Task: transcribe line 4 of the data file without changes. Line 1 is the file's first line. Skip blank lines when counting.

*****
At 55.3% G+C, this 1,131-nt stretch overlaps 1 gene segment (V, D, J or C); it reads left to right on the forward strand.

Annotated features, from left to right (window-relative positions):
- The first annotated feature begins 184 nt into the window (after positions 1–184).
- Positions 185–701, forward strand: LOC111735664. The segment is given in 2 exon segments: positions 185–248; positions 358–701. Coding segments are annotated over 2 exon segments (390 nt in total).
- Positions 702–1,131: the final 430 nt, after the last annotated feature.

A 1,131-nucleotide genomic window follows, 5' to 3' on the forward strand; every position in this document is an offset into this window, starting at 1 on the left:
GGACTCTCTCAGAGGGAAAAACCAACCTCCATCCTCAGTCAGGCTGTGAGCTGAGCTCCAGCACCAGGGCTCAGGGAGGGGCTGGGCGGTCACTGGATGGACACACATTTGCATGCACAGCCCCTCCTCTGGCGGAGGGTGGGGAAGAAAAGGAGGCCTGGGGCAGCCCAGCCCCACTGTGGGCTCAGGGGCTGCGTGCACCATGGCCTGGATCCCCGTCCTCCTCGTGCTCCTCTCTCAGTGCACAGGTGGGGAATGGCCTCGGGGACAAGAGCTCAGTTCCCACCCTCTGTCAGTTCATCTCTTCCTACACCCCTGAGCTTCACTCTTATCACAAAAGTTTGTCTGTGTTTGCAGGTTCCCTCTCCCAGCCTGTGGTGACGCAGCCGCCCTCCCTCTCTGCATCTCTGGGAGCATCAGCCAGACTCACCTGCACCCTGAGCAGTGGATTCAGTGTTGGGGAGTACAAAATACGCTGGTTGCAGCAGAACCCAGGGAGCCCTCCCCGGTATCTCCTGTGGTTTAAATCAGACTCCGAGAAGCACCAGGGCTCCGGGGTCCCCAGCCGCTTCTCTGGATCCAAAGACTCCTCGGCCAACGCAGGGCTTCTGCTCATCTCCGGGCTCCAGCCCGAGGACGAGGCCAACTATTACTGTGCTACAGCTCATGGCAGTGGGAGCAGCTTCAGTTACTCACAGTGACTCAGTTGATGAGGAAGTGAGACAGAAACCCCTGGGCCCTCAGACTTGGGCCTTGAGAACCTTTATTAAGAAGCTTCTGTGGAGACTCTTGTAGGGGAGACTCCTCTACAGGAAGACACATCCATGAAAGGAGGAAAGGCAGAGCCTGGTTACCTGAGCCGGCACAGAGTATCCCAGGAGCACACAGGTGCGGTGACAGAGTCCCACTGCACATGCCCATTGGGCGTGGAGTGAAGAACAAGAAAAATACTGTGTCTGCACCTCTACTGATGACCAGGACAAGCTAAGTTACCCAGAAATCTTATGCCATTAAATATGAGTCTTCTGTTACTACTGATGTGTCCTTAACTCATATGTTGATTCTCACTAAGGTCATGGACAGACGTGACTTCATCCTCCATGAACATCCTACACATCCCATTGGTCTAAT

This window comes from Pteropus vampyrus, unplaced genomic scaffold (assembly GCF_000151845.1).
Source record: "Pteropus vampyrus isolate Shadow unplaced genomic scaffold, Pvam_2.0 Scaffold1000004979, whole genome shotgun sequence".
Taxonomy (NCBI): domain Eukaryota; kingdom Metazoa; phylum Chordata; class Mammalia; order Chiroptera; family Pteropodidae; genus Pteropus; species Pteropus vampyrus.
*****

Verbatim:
- Positions 185–701, forward strand: LOC111735664. The segment is given in 2 exon segments: positions 185–248; positions 358–701. Coding segments are annotated over 2 exon segments (390 nt in total).